Адрес (если есть): www.fujibi.or.jp/en/index.html
Режим доступа: нет данных
Город, страна: Токио, Япония
Год создания: 2012
Полнотекстовость: не указано
Тип источников: вещественные, изобразительные, смешанные, другие
Источники: живопись, скульптура, стекло, керамика, оружие
Подход к созданию: не указано
- период: древняя, средневековая, новая, новейшая
- века: ..
- годы: ..
Объем (в записях): 30000
Язык интерфейса: японский, английский, испанский, французский, немецкий
Количество пользователей: коллективного использования
When Tokyo Fuji Art Museum (TFAM) opened its doors to the public for the first time in November 1983, it did so in stellar fashion: “Masterpieces of French Art,” the grand opening exhibition featuring renowned French paintings from the collections of eight of France’s finest museums, including the Louvre and Versailles Museum of the History of France. That a private museum without any previous achievement or contribution could organize the showing of such an impressive array of works defied convention.
The man who was instrumental to the successful exhibition was René Huyghe (1906-97), the acclaimed French art historian who is credited with saving the Mona Lisa and other national treasures from Nazi looters in World War II.
In 1974, Huyghe accompanied Leonardo Da Vinci’s masterpiece for a showing in Japan, where he met with Daisaku Ikeda,
a Buddhist philosopher, writer, poet and peacebuilder who would found TFAM nine years later.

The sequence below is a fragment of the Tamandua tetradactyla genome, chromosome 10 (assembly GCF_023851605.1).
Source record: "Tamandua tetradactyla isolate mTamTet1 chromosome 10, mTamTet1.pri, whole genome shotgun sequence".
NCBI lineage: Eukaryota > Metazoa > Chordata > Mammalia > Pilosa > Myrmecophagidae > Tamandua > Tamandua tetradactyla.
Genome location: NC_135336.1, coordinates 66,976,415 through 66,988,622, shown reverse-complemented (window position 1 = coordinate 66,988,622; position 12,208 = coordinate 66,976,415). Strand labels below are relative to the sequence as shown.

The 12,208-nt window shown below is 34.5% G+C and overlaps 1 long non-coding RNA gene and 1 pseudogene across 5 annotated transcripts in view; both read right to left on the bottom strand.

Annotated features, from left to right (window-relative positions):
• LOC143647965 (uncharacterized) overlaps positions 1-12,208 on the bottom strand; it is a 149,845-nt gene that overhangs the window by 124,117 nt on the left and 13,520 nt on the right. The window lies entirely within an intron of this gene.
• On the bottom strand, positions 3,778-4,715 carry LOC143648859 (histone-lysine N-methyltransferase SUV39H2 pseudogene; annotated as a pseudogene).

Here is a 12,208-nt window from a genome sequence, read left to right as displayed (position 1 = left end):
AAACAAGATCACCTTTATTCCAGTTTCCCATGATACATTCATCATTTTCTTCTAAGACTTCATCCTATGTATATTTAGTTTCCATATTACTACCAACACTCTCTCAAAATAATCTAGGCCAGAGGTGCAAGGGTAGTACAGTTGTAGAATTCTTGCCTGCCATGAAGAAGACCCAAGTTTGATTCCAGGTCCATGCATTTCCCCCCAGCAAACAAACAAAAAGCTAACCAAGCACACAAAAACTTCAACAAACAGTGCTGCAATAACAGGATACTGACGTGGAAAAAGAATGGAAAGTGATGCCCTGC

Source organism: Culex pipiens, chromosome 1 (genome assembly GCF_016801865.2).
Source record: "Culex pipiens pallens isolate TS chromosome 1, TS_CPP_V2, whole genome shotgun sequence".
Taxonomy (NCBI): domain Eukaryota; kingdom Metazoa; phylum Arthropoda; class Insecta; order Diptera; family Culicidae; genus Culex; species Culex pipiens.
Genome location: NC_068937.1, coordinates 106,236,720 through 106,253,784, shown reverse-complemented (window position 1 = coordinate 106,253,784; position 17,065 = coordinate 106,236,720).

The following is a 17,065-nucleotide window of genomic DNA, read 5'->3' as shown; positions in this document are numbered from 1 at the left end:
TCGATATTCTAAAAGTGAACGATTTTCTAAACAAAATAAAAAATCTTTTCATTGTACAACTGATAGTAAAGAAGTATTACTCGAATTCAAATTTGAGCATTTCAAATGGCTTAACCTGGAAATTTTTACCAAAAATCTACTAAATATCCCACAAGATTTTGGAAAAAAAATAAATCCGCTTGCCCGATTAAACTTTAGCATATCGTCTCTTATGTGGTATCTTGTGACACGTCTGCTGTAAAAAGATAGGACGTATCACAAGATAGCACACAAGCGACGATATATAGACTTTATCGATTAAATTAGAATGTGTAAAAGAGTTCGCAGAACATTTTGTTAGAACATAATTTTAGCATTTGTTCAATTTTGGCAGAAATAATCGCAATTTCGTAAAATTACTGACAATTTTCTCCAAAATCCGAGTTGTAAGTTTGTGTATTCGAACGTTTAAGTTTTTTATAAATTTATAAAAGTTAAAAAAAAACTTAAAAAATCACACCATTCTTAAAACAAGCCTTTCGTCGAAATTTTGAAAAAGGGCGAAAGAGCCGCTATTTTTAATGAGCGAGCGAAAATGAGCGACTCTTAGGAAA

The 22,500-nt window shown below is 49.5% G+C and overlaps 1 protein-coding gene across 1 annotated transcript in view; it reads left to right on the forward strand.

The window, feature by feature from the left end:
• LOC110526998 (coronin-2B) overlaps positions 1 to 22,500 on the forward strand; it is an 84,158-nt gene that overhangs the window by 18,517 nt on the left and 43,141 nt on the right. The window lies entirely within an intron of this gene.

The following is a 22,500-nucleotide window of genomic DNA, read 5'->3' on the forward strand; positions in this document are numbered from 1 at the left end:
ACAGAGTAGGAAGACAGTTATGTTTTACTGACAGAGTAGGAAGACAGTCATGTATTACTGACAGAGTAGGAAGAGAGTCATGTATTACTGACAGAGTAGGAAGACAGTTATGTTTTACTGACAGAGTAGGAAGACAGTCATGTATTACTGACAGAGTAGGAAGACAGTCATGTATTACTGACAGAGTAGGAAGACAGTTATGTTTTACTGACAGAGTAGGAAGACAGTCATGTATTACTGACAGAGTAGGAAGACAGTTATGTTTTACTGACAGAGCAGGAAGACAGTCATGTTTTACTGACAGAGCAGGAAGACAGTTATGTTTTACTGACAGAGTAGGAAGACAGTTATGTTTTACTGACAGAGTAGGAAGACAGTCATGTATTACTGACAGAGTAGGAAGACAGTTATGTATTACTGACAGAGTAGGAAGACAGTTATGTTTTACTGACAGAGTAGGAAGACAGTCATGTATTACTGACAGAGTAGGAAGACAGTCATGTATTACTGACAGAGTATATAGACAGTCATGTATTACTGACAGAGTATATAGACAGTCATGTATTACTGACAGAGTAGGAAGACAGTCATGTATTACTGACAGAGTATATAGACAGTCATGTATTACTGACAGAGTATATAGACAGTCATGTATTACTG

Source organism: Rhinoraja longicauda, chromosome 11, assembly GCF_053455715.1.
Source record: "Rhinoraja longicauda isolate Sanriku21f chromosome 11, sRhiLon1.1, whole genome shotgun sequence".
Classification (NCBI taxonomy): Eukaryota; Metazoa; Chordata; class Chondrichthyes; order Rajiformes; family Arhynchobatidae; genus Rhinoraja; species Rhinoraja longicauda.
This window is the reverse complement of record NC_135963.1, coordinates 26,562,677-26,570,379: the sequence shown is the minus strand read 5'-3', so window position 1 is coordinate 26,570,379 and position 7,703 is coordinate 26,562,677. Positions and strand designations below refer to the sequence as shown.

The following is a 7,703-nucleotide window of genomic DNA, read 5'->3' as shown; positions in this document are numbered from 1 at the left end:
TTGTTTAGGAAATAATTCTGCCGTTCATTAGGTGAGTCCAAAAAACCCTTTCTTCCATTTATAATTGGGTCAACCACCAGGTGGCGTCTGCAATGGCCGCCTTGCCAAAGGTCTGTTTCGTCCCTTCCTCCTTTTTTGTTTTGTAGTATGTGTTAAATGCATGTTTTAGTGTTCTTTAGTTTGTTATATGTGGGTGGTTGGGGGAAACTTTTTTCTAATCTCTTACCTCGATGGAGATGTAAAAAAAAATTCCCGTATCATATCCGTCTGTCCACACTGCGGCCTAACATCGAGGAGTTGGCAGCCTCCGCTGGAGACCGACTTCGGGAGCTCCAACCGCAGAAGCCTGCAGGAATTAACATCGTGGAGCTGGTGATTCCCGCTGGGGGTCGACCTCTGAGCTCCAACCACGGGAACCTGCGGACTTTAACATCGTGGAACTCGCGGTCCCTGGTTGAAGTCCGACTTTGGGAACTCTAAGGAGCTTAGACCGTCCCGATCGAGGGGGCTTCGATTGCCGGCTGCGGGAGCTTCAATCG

Huyghe came away impressed by Ikeda’s belief that the finest works of art should be shared and appreciated by as many people as possible, and the two developed a strong friendship that would culminate in numerous collaborations that included the publishing of their dialogue, Dawn After Dark.
It was Huyghe who persuaded many of the most prestigious museums in France to provide their collected works for TFAM’s grand opening exhibition. And through his assistance, Ikeda’s aspirations to inspire people of the world through appreciation of art and uniting them through exchange of culture began to assume tangible shape.
TFAM took two years to complete, with preparations initiated in 1981 and construction begun in November that year.
Premier works of art strike and stir our hearts. And because art draws upon and reflects the very essence of the human soul, it bonds us on a profound level. TFAM has actively striven to present the world’s finest artwork both in Japan and abroad, introducing through innovative perspectives special exhibitions promoting the international exchange of culture.
Our commitment to create bridges to the world through the arts and culture remains as firm as ever, a mission embraced since TFAM’s founding that will continue with even greater vigor in the decades ahead.
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